Document Type

Dissertation

Degree

Doctor of Philosophy

Major

Education, Educational Leadership & Policy Studies

Date of Defense

12-12-2016

Graduate Advisor

E. Paulette Isaac-Savage, EdD.

Committee

Henschke, John

Leander, Sheila

Wilmarth, Paul

Abstract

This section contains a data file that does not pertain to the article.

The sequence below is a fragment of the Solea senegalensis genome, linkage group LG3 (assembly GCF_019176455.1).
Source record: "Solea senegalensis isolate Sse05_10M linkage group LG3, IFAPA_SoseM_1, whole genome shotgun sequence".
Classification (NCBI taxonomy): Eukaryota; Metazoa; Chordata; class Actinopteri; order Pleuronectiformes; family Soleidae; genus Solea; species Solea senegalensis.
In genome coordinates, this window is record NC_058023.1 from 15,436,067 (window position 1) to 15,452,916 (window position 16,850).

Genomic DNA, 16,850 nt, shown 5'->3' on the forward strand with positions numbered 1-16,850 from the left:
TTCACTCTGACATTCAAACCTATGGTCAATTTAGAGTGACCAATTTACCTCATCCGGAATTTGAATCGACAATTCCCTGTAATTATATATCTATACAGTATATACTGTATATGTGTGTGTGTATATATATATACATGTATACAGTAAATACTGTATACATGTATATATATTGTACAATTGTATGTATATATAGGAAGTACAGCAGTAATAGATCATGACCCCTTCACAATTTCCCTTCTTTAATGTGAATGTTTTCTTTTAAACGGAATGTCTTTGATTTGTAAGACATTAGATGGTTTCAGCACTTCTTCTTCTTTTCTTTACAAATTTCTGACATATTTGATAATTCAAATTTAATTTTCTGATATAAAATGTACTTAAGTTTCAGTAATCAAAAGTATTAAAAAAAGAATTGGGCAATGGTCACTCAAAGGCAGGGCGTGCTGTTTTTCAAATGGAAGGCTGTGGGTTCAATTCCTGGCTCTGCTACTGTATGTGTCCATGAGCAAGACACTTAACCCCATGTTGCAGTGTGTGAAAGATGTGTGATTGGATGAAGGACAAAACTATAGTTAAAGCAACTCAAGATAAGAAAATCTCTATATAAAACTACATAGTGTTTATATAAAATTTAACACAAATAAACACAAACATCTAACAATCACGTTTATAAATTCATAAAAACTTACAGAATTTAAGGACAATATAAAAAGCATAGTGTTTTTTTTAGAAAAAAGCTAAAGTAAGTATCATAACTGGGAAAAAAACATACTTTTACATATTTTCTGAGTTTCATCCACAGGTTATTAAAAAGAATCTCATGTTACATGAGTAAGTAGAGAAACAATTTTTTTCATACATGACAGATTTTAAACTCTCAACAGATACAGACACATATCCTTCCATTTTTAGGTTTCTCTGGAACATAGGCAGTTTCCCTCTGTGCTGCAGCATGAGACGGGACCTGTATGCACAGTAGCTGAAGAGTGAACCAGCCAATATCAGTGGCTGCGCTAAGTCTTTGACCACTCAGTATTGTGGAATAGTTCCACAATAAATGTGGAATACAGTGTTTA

More international and foreign-born people are choosing to live in America than ever before, many permanently. During the past decade, both education and healthcare have been acutely affected by this change in the national population. To address the need to provide effective healthcare to all ages of a diverse population as well as provide quality educational experiences for international and foreign-born students who enroll in American nursing programs, professional nursing has consistently revised and updated healthcare delivery practices and nursing program curricula. Research consistently addresses the provision of healthcare delivery to a diverse population, but in comparison little has been written about the international and foreign-born student who is in the United States studying and preparing to become a professional nurse. The aim of this study was to report and analyze the experiences of international and foreign-born nursing students who were currently enrolled in an accelerated, second degree program (ABSN) in the Midwest. The findings support prior studies relating to experiences of international and foreign-born students in multiple specialties in the United States, although none in accelerated baccalaureate nursing programs. Davis & Nichols (2001), Sanner, Wilson, & Samson (2002) and Chow (2011) attest to the determination, dedication, and the coping skills of the participants to adapt to and appropriately respond in culturally diverse situations in all venues as did this study. Further, the findings point to the successful development of cultural competence during the one-year ABSN program. The program resulted in positive personal change, also described as transformation for the study participants. An important additional finding was that as the participants mastered the intricacies of professional nursing, they became seriously intent on pursuing advanced degrees in various nursing specialties. This qualitative study will contribute to multiple fields of study as it revealed the individualism of the participants, the meaning they attributed to their year-long higher education experiences and their intention for service in our nation’s communities and around the world as professional nurses.

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